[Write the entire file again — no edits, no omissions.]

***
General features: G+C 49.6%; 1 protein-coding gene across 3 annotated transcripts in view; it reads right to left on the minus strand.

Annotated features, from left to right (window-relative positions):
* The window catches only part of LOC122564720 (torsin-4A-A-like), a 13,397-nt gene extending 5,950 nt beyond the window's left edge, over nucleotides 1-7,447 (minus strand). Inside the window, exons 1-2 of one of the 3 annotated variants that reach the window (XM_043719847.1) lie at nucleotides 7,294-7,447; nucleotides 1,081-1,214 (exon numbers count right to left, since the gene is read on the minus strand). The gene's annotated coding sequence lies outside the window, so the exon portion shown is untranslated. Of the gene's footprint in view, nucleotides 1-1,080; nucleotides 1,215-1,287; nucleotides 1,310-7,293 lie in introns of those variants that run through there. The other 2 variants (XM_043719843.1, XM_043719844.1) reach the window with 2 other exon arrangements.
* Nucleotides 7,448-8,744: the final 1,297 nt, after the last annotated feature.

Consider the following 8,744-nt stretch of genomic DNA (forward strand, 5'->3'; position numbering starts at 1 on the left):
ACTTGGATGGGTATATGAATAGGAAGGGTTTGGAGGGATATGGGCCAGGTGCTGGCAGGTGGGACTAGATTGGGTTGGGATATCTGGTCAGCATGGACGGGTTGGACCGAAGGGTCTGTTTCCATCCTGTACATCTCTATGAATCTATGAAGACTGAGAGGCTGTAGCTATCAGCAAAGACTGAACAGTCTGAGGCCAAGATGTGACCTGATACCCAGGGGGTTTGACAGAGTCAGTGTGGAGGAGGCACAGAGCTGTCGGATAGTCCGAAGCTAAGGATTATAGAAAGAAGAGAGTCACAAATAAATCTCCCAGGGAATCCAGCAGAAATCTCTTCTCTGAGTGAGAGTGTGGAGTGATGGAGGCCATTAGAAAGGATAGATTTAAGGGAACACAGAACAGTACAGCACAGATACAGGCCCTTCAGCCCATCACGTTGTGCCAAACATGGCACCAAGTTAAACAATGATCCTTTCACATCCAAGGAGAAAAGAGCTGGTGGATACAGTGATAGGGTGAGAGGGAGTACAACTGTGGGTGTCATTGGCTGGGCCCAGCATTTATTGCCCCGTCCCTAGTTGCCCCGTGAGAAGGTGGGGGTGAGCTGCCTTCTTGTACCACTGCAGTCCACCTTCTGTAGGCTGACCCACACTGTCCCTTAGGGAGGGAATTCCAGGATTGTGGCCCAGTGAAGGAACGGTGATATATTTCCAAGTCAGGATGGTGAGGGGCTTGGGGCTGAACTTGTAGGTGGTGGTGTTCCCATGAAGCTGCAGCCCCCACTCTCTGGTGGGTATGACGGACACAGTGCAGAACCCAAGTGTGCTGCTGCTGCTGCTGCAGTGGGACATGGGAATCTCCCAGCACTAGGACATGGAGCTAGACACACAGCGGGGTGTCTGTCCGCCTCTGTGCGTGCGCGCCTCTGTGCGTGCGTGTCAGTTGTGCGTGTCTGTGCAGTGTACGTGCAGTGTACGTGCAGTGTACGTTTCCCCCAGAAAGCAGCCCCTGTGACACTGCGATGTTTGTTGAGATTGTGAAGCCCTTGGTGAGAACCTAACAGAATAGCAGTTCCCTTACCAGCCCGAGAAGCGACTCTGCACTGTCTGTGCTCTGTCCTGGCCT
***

General features: G+C 49.6%; 1 protein-coding gene across 3 annotated transcripts in view; it reads right to left on the minus strand.

Annotated features, from left to right (window-relative positions):
* The window catches only part of LOC122564720 (torsin-4A-A-like), a 13,397-nt gene extending 5,950 nt beyond the window's left edge, over nucleotides 1-7,447 (minus strand). Inside the window, exons 1-2 of one of the 3 annotated variants that reach the window (XM_043719847.1) lie at nucleotides 7,294-7,447; nucleotides 1,081-1,214 (exon numbers count right to left, since the gene is read on the minus strand). The gene's annotated coding sequence lies outside the window, so the exon portion shown is untranslated. Of the gene's footprint in view, nucleotides 1-1,080; nucleotides 1,215-1,287; nucleotides 1,310-7,293 lie in introns of those variants that run through there. The other 2 variants (XM_043719843.1, XM_043719844.1) reach the window with 2 other exon arrangements.
* Nucleotides 7,448-8,744: the final 1,297 nt, after the last annotated feature.

Consider the following 8,744-nt stretch of genomic DNA (forward strand, 5'->3'; position numbering starts at 1 on the left):
ACTTGGATGGGTATATGAATAGGAAGGGTTTGGAGGGATATGGGCCAGGTGCTGGCAGGTGGGACTAGATTGGGTTGGGATATCTGGTCAGCATGGACGGGTTGGACCGAAGGGTCTGTTTCCATCCTGTACATCTCTATGAATCTATGAAGACTGAGAGGCTGTAGCTATCAGCAAAGACTGAACAGTCTGAGGCCAAGATGTGACCTGATACCCAGGGGGTTTGACAGAGTCAGTGTGGAGGAGGCACAGAGCTGTCGGATAGTCCGAAGCTAAGGATTATAGAAAGAAGAGAGTCACAAATAAATCTCCCAGGGAATCCAGCAGAAATCTCTTCTCTGAGTGAGAGTGTGGAGTGATGGAGGCCATTAGAAAGGATAGATTTAAGGGAACACAGAACAGTACAGCACAGATACAGGCCCTTCAGCCCATCACGTTGTGCCAAACATGGCACCAAGTTAAACAATGATCCTTTCACATCCAAGGAGAAAAGAGCTGGTGGATACAGTGATAGGGTGAGAGGGAGTACAACTGTGGGTGTCATTGGCTGGGCCCAGCATTTATTGCCCCGTCCCTAGTTGCCCCGTGAGAAGGTGGGGGTGAGCTGCCTTCTTGTACCACTGCAGTCCACCTTCTGTAGGCTGACCCACACTGTCCCTTAGGGAGGGAATTCCAGGATTGTGGCCCAGTGAAGGAACGGTGATATATTTCCAAGTCAGGATGGTGAGGGGCTTGGGGCTGAACTTGTAGGTGGTGGTGTTCCCATGAAGCTGCAGCCCCCACTCTCTGGTGGGTATGACGGACACAGTGCAGAACCCAAGTGTGCTGCTGCTGCTGCTGCAGTGGGACATGGGAATCTCCCAGCACTAGGACATGGAGCTAGACACACAGCGGGGTGTCTGTCCGCCTCTGTGCGTGCGCGCCTCTGTGCGTGCGTGTCAGTTGTGCGTGTCTGTGCAGTGTACGTGCAGTGTACGTGCAGTGTACGTTTCCCCCAGAAAGCAGCCCCTGTGACACTGCGATGTTTGTTGAGATTGTGAAGCCCTTGGTGAGAACCTAACAGAATAGCAGTTCCCTTACCAGCCCGAGAAGCGACTCTGCACTGTCTGTGCTCTGTCCTGGCCT